Marseille is France’s second largest city and is located on the Mediterranean coast. Blessed with a mild climate and a stunning natural harbour, Marseille has played an important role in the trading routes in the Mediterranean since Roman times. However, the city entered a period of decline in the mid-20th century. In 2013, Marseille has the distinction of being the European Capital of Culture, an event that many locals hope will kickstart a revival of the city. When I started planning my trip to Marseille, I asked around for tips and advice. The opinions were evenly split; one group insisted I avoid the city and instead head straight for the French Riviera or the Provence, whilst another group spoke with great enthusiasm about the city. I was intrigued. It soon became clear to me that Marseille is perhaps one of those places that, with time and exploration, slowly reveals itself to you.
I felt the instant draw of Marseille the second I stepped out of the Metro station at Vieux Port, the historic harbour in the heart of the city. I was greeted by blue skies, gulls, a salty sea breeze and a gorgeous brand new promenade. The harbour was a hive of activity, with both locals and tourists enjoying the sunshine at the many al fresco cafés and restaurants, or at the embankments. At the harbourfront, a group of boisterous fishermen sold their catch of the day.
The harbour itself was packed with leisure boats and fine yachts. I quickly spotted the city’s most-loved icon perched atop a steep hill fronting the harbour: the impressive Notre Dame de la Garde basilica.
Around the harbour, construction crews worked briskly to complete the renovation work on historic monuments, the promenade and new futuristic-looking buildings such as the Pavilion M (the brand new tourist office), MuCem (Museum of European and Mediterranean Civilisations) and the adjacent Villa Méditerranée. This was clearly a city in the midst of a makeover.
I explored Marseille in the following days and discovered a cosmopolitan city, with a rich historic and cultural heritage, which was bent on re-inventing itself. The refurbished Vieux Port, the first stop for most visitors, is a wonderful window to the city. From here, streets branch out in different directions into the surrounding neighbourhoods such as the quaint le Panier district, with its gorgeous cafés and art galleries, and the bustling Arab quarter.
Another muse-see in Marseille is the city’s 19th century Cathedral, situated between the Panier district and the port. Built to impress, the cavernous Cathedral or La Major is a mix of Byzantine, Romanesque and Gothic styles.
The Arab Quarter
Marseille has a sizeable Arab population – immigrants from the ex-French colonies in North Africa, including Algeria and Tunisia. The Arab Quarter, situated just north of the Vieux Port, is a maze of streets filled with shops, markets and restaurants. The heavy scent of spices in the air was absolutely captivating.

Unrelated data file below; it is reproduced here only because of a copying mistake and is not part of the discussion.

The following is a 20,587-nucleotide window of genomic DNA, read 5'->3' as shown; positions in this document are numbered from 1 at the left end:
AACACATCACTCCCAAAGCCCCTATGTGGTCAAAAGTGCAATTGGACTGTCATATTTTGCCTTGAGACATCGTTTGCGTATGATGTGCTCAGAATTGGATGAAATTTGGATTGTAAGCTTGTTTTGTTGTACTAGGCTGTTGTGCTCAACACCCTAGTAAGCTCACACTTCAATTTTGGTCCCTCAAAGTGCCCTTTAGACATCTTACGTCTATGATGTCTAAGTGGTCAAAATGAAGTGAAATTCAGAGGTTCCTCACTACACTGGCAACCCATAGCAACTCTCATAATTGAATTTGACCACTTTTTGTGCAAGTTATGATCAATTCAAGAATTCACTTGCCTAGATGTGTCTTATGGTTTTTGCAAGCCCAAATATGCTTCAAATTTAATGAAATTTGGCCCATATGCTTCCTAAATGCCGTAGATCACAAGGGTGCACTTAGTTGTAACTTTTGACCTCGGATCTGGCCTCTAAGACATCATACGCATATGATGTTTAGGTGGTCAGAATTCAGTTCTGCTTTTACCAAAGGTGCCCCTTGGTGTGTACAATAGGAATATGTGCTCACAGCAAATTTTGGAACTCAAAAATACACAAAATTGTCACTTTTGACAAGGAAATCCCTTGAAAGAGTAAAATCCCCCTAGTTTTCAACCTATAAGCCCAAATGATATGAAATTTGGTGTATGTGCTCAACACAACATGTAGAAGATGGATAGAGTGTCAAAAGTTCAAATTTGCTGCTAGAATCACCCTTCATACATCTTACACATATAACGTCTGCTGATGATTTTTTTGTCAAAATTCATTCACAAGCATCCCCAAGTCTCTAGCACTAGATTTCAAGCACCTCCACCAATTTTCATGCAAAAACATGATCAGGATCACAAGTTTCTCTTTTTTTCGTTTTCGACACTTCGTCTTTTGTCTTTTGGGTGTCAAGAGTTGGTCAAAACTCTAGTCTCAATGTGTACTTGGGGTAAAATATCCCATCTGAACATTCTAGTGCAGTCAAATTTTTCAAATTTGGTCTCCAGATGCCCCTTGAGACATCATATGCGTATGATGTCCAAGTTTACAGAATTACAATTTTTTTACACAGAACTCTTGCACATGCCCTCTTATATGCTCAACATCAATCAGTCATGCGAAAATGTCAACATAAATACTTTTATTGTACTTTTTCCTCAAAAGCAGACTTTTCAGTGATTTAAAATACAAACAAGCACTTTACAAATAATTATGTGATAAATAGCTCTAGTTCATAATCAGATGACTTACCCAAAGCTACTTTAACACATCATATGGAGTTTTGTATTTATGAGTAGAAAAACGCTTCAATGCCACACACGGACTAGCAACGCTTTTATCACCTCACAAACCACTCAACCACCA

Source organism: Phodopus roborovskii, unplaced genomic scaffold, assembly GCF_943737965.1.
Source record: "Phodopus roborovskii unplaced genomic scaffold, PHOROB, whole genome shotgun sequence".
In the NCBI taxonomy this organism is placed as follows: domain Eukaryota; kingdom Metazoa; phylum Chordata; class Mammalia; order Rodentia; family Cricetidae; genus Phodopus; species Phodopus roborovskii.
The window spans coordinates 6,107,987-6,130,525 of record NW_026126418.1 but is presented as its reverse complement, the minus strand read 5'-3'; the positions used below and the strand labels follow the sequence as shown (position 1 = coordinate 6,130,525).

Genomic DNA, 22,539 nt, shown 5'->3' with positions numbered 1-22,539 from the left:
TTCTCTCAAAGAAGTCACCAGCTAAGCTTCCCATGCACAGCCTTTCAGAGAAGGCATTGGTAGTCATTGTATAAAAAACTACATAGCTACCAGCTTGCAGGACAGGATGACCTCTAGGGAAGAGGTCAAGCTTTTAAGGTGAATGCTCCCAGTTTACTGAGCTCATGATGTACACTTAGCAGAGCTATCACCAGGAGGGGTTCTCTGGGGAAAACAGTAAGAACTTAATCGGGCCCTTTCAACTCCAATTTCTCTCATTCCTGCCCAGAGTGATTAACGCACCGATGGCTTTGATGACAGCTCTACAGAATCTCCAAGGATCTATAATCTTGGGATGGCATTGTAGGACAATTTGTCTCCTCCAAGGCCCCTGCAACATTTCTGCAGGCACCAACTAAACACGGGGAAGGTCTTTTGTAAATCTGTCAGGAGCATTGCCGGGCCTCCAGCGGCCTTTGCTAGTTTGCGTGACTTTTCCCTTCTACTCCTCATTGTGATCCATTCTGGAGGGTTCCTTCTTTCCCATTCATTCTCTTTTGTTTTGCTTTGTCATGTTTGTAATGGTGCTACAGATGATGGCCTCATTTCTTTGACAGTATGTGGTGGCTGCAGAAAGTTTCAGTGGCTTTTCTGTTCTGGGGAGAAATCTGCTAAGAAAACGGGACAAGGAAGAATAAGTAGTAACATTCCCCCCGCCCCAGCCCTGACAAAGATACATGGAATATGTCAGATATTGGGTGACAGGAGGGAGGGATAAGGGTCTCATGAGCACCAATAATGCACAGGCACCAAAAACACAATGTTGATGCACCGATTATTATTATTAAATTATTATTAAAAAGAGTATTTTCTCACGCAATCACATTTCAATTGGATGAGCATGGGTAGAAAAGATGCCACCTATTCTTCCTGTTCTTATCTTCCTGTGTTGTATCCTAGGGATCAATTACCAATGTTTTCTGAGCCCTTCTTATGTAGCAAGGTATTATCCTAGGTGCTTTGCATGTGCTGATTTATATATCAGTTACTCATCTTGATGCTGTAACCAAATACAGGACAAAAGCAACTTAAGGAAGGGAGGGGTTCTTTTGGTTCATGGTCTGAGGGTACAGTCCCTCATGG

The Arab Quarter also has a selection of some of the city’s best restaurants. For authentic Arab cuisine (with reputedly the best couscous in town), try Chez Kachetel. If you’re a big fan of seafood, you have to have a meal at Toinou!
The beacon of Marseille
I set aside a whole afternoon to visit the city’s most prominent icon: the Notre Dame de la Garde. Situated on the city’s highest point, this famous basilica is often referred to by locals as Marseille’s compass or beacon. It stands tall like a guardian of the city and the views from the hill are stunning, but get ready to be blown away by the magnificent interior the second you step inside!
Marseille is doing a remarkable job in re-inventing itself as a new cultural magnet. The museums and cultural centres look amazing and the line-up of exhibitions to be held throughout the year in conjunction with European Capital of Culture is impressive. I wish I could’ve stayed longer to explore other parts of the city – three days wasn’t sufficient in my opinion. I missed other beautiful and interesting sights like the Palais Longchamp, the fishing village of L’Estaque, the city’s islands and beaches, and the hip Cours Julien district. I guess I’ll have to return soon!
A big heartfelt thank you goes to Eva from the Marseille-Provence Greeters network for showing me around her city. Her enthusiasm certainly rubbed off on me! Eva is also the owner of a gorgeous holiday rental in le Panier. The apartment is bright, spacious and boasts stunning views of the harbour and the Mediterranean Sea.
If you’re planning to visit Marseille, check out Eva’s apartment and ask her or any of her Marseille Greeter colleagues to show you around. It really is a terrific way to get to know Marseille… through the eyes of a local.